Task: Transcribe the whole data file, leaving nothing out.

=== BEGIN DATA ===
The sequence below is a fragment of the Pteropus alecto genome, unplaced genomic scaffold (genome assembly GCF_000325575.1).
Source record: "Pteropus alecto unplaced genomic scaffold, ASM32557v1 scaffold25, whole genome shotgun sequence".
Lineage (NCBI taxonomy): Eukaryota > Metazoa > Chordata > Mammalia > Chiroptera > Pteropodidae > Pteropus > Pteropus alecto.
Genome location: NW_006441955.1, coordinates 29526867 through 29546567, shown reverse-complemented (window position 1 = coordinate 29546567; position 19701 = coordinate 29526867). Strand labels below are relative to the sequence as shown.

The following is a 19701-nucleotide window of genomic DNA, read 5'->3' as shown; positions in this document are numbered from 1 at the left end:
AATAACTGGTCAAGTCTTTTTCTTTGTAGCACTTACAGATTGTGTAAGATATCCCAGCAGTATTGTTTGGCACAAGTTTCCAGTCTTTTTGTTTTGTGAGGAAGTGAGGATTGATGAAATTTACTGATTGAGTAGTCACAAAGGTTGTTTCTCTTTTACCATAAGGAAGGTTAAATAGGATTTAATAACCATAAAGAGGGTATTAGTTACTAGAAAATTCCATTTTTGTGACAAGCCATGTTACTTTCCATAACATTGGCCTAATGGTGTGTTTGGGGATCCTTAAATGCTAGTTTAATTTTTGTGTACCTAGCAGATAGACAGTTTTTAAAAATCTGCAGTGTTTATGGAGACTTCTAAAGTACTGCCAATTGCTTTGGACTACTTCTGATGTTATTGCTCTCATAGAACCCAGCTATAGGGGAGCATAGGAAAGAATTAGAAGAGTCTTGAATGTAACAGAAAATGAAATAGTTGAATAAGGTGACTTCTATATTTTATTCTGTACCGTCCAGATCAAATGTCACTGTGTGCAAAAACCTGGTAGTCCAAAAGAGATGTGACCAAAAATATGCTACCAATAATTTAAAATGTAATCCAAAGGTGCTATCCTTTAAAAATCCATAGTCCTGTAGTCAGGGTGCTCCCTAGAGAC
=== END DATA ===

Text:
The sequence below is a fragment of the Pteropus alecto genome, unplaced genomic scaffold (genome assembly GCF_000325575.1).
Source record: "Pteropus alecto unplaced genomic scaffold, ASM32557v1 scaffold25, whole genome shotgun sequence".
Lineage (NCBI taxonomy): Eukaryota > Metazoa > Chordata > Mammalia > Chiroptera > Pteropodidae > Pteropus > Pteropus alecto.
Genome location: NW_006441955.1, coordinates 29526867 through 29546567, shown reverse-complemented (window position 1 = coordinate 29546567; position 19701 = coordinate 29526867). Strand labels below are relative to the sequence as shown.

The following is a 19701-nucleotide window of genomic DNA, read 5'->3' as shown; positions in this document are numbered from 1 at the left end:
AATAACTGGTCAAGTCTTTTTCTTTGTAGCACTTACAGATTGTGTAAGATATCCCAGCAGTATTGTTTGGCACAAGTTTCCAGTCTTTTTGTTTTGTGAGGAAGTGAGGATTGATGAAATTTACTGATTGAGTAGTCACAAAGGTTGTTTCTCTTTTACCATAAGGAAGGTTAAATAGGATTTAATAACCATAAAGAGGGTATTAGTTACTAGAAAATTCCATTTTTGTGACAAGCCATGTTACTTTCCATAACATTGGCCTAATGGTGTGTTTGGGGATCCTTAAATGCTAGTTTAATTTTTGTGTACCTAGCAGATAGACAGTTTTTAAAAATCTGCAGTGTTTATGGAGACTTCTAAAGTACTGCCAATTGCTTTGGACTACTTCTGATGTTATTGCTCTCATAGAACCCAGCTATAGGGGAGCATAGGAAAGAATTAGAAGAGTCTTGAATGTAACAGAAAATGAAATAGTTGAATAAGGTGACTTCTATATTTTATTCTGTACCGTCCAGATCAAATGTCACTGTGTGCAAAAACCTGGTAGTCCAAAAGAGATGTGACCAAAAATATGCTACCAATAATTTAAAATGTAATCCAAAGGTGCTATCCTTTAAAAATCCATAGTCCTGTAGTCAGGGTGCTCCCTAGAGAC